Phase 2 of winning the interview: Know your hiring manager
The next step in building your battle plan is reconnaissance, or recon. This phase involves determining what the hiring manager needs. Winning the interview requires that you prove to the hiring manager that you can make him or her more successful in their job. What do they like? What do they need? Find out. You can do this by asking someone who knows them, observing what they share on social media, or identifying and reading through papers or speeches they have prepared.
If you can help the hiring manager to achieve his or her goals, you will not only get hired, but also promoted. Do they want to be the top sales leader? Do they want to get promoted? Do they want national recognition for their achievements? Let them know that you are a team player who will work diligently in pursuit of those goals.
In order to better serve those who I train, I have asked many recruiters and hiring managers what they are looking for in an applicant. Here is what I learned:
- They need someone who can do the job. If the manager’s team can’t deliver, the manager has a problem. Be the teammate who helps the manager deliver.
- They need someone who can be trusted. Show them that they can trust you and that you are someone of great integrity and authenticity.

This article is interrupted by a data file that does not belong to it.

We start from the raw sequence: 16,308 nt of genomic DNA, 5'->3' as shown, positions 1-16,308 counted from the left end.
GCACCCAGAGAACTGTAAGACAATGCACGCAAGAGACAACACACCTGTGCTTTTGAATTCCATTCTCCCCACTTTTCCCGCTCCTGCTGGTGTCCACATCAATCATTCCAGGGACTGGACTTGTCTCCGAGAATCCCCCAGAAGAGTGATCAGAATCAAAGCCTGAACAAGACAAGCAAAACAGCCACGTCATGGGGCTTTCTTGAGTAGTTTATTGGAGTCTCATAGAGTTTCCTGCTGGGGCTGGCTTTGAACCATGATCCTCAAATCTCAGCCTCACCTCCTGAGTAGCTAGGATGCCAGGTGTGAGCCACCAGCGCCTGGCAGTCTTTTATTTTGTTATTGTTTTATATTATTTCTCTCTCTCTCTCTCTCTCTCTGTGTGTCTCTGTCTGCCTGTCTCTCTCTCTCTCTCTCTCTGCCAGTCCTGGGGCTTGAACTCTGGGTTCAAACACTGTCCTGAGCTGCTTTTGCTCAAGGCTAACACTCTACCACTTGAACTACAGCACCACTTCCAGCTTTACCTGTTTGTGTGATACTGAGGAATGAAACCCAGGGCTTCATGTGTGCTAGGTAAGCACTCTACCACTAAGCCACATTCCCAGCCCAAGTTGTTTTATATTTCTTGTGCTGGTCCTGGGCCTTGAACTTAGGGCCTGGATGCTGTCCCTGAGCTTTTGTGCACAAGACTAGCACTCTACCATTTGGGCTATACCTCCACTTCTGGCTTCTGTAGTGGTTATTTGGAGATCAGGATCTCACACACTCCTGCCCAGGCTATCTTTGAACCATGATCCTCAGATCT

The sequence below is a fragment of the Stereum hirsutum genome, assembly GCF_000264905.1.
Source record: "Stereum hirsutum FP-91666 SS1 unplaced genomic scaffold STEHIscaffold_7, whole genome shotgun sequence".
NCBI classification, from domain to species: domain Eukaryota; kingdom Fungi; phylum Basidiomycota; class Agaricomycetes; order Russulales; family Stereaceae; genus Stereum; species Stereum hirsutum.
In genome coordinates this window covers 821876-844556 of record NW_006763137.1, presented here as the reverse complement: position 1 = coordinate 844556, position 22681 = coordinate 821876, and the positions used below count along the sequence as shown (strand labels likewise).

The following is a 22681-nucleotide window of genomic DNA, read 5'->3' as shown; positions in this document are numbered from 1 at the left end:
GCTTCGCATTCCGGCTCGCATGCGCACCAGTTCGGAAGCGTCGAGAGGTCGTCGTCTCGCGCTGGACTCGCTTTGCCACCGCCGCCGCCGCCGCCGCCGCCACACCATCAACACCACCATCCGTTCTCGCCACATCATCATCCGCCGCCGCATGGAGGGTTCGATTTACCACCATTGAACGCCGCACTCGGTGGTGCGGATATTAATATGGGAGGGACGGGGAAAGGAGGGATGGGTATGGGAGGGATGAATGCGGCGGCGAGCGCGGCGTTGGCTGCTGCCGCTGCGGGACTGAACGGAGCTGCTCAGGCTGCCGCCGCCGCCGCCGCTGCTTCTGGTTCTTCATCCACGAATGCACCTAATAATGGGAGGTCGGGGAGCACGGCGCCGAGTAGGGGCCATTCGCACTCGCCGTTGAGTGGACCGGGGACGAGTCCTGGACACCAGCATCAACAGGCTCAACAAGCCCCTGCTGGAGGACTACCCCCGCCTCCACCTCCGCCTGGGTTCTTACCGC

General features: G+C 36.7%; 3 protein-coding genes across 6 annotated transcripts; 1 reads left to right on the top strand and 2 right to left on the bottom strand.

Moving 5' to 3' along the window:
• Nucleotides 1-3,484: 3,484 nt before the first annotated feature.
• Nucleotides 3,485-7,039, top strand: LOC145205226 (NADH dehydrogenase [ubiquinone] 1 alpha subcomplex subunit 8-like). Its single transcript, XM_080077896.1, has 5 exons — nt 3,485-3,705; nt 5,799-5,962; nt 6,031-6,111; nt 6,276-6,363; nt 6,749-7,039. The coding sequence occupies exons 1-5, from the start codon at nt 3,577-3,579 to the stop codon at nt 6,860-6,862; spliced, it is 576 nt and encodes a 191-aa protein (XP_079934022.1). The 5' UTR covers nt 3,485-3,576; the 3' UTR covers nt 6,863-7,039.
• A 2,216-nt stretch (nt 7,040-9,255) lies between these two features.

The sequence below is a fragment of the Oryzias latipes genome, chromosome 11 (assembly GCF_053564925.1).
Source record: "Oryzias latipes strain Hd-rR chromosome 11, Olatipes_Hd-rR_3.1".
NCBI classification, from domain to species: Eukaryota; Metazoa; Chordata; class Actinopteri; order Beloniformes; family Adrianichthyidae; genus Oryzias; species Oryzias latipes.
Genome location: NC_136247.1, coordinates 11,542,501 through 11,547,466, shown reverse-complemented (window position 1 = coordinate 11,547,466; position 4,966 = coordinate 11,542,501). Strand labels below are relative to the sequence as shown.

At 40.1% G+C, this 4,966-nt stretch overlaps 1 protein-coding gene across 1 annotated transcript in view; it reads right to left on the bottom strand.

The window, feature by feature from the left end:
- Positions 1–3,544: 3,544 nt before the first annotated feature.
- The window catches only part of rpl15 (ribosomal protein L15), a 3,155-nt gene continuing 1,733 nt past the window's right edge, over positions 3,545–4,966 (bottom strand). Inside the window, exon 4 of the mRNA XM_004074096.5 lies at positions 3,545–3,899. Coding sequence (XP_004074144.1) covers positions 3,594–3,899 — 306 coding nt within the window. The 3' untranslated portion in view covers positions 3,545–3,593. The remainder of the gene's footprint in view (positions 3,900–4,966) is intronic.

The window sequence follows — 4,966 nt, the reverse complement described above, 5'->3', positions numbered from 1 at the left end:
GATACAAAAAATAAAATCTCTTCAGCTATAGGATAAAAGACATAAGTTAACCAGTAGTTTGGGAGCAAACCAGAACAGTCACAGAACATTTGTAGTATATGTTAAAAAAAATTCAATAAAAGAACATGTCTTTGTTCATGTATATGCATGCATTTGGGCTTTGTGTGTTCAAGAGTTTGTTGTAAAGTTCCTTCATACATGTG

- They need someone who is competent and safe. Know what you know and what you don’t know. If you don’t know, it is better to ask for guidance than to risk causing a problem.
- They need someone who is energetic. Be excited about working and getting the job done.
- They need someone who is an “energizer.” An employee who can boost the team’s morale and be motivational is valuable.
- They need a team player. Be willing to share your strengths and get help with your weaknesses.
- They need someone who goes above and beyond. Be the person who does what needs to be done to deliver excellence.
The recon you do on the hiring manager will be extremely valuable before and during your interview. People hire people they like. Determine how you will establish a rapport or a connection with the manager. If they like you, they will like your answers and your chances of getting hired will increase.
Phase 3 of winning the interview: Know the critical skills